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Wednesday December 18, 2013 MYT 9:41:50 PM
Wednesday December 18, 2013 MYT 9:42:47 PM
by khaled abdel aziz
KHARTOUM (Reuters) - Sudan hopes calm will return to South Sudan to avoid any spillover of ethnic conflict to oil-rich areas along their border, a Sudanese cabinet minister said on Wednesday after what the Juba government says was an attempted coup.
Sudanese Information Minister Ahmed Belal Othman also told Reuters that the flow of South Sudanese oil to Sudan had not been interrupted by the unrest in Juba, which broke away from Khartoum in 2011 following a referendum on independence.
President Salva Kiir of South Sudan blamed the violence on his former deputy Riek Machar, whom he sacked earlier this year. The president hails from the Dinka ethnic group, while Machar is from the Nuer group.
"We hope calm will return to the South and that it does not turn into an ethnic conflict between the two tribes - the Dinka and the Nuer - particularly because the main oil areas are in Nuer tribal areas in Unity State," Othman told Reuters.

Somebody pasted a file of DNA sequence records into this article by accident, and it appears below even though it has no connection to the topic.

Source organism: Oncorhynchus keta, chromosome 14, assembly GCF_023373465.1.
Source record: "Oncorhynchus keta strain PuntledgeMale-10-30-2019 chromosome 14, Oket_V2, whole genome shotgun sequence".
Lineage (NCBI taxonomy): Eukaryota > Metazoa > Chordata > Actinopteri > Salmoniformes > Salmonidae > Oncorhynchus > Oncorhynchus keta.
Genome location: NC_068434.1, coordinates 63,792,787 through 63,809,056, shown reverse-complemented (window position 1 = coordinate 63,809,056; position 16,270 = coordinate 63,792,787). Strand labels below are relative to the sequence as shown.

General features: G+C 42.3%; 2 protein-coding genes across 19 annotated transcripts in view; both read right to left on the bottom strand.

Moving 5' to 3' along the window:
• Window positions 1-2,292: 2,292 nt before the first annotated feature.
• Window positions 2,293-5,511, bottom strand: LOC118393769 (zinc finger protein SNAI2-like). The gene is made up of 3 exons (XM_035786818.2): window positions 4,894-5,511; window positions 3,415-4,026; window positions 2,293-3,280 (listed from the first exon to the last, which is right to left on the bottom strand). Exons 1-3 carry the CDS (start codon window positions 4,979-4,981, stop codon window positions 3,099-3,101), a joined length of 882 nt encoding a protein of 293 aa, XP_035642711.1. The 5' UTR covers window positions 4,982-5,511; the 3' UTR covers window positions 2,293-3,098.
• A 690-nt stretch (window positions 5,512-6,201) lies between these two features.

South Sudan's Unity State, which borders Sudan, was the scene of fierce conflict between the tribes that complicated efforts to end the civil war between the north and south. The war finished after more than two decades with the signing of an internationally-backed peace deal in 2005.
South Sudanese soldiers clashed on Wednesday near the flashpoint town of Bor, north of Juba, in fighting that has spread from the capital.
Underlining Khartoum's concern with events in South Sudan, Sudanese President Omar Hassan al-Bashir called Kiir two days ago, Foreign Ministry spokesman Abu Bakr es-Sadiq said.
South Sudan, a landlocked country, pays fees to Sudan to refine its crude and export it from Port Sudan on the Red Sea, making the oil an important source of income for both states. "South Sudan's oil is flowing normally to Sudan," Othman said.
The United Nations has received reports from local sources in South Sudan that between 400 and 500 people had been killed in violence that began on Sunday night when fighting broke out between rival groups of soldiers.
Oil companies had been counting on a period of relative stability after South Sudan's independence so they could step up exploration. France's Total and some largely Asian groups, among them China's CNPC, have interests there.
(Writing by Maggie Fick; Editing by Tom Perry and Alister Doyle)
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